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Lead-1, The biggest thing that needs to be done to “Break in” a barrel is to get the burrs off the throat. If you’re going to shoot them out, you will be depositing copper down your barrel because the bullets got shredded entering the throat. 100 patches takes off the sharpest edges and gets things headed in the right direction.
It’s better to put some JB bore paste on the patches, or lapping compound if you know how to lap a barrel without ruining it, but even dry patches will have a positive effect.
The whole “shoot 5 and clean 5 times, then 10 and clean ten times” etc etc etc is basically an attempt to work the copper fowling out while your bullets rip off and smooth out all the burrs, but the patching itself is doing a large part of the work as well.
My thought is, patches are for working out bore issues, and bullets are for targets. Using expensive bullets and barrel life to fix a rough bore makes zero sense to me, so my method is to push patches till they feel like silk going down the barrel. I use lapping to accelerate this process, but I hesitate to attempt an instructional post on this because you must have a bore scope and it’s possible to jack up several barrels before you get the feel of it. I do this all the time, and I managed to gain the skill without screwing up anything too badly, but the end result is the same: smooth rifling that doesn’t damage the bullet and therefore doesn’t copper up very quickly, and reduces the swings in precision throughout the barrel’s life.
That’s one of the biggest benefits of a hand lapped barrel: consistent groups throughout the life of the barrel. I don’t personally believe barrel life is extended by lapping or “breaking in” except for the fact that less copper in the barrel will allow you to eek out a few more shots when things are almost toast than the alternative.
A normal barrel being shot with the exact same load will demonstrate fluctuations in precision. We don’t like to think about this grey area, but it’s a fact and it’s not your shooting. Rifle groups will “float” a little as copper and powder fowling build and purge (or get cleaned). A factory rifle will group .85 to 1.25 MOA (ten shot groups). The precision opens and closes as rounds are sent through it, but the average group will be about 1MOA average across the board. A custom rifle with a lapped throat and bore will typically float from .250-.500MOA as the life of the barrel is expunged. Same thing as the factory barrel but much rounder, and much less variation (of course this is AVERAGE and there are exceptions to each of these statements).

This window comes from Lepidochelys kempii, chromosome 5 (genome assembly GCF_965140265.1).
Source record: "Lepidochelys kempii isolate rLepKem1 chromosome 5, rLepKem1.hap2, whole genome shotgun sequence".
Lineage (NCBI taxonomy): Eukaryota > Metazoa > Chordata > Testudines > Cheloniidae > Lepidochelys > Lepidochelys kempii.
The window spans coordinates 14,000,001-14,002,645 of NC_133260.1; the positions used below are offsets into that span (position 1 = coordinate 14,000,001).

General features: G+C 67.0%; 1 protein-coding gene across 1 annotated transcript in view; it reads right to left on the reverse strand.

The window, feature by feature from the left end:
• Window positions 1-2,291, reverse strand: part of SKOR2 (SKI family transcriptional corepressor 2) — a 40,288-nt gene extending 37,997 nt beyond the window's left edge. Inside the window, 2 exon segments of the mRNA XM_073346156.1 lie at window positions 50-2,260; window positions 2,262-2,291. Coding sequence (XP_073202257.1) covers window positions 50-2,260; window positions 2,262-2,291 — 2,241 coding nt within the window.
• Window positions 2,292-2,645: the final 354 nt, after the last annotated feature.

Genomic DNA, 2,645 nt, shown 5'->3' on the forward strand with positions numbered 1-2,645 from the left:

So obviously, we are looking for the cleanest most consistent barrel we can get. Comparing a factory barrel to a custom barrel, the differences are subtle. Groove diameter is the same, bore diameter is the same, twist rate is the same, chamber specs are the same, throat is the same, contour is the same, harmonics are similar. The only differences are a stress relieved steel that has more consistent harmonics, and how smooth the inside of it is. THAT’S IT. There’s nothing we can do about the stress relieved steel, but the internal finish is well within your ability to effect!!! So, do what you can to make it smoother. The easiest thing is to push a bunch of patches. After every range session, push patches till they come out lily white like they went in with a TIGHT jag. This strops the steel inside the barrel, and over time, you will have a match barrel.
A friend of Larry Gibson’s taught me this inadvertently because he sent me his Remington model 700 in to be rebarreled. I scope every barrel that comes through the shop, and this one looked like a Krieger inside. There was no bluing left at all, and hardly a tooling mark could be found. Also, the throat was polished beautifully. I looked at the roll mark and it was sure enough a Remington factory barrel. I’d never seen anything like it. I called him up and asked what his cleaning routine was? He told me he simply cleans till patches come out clean. That’s all I needed to hear and that’s why I recommend it.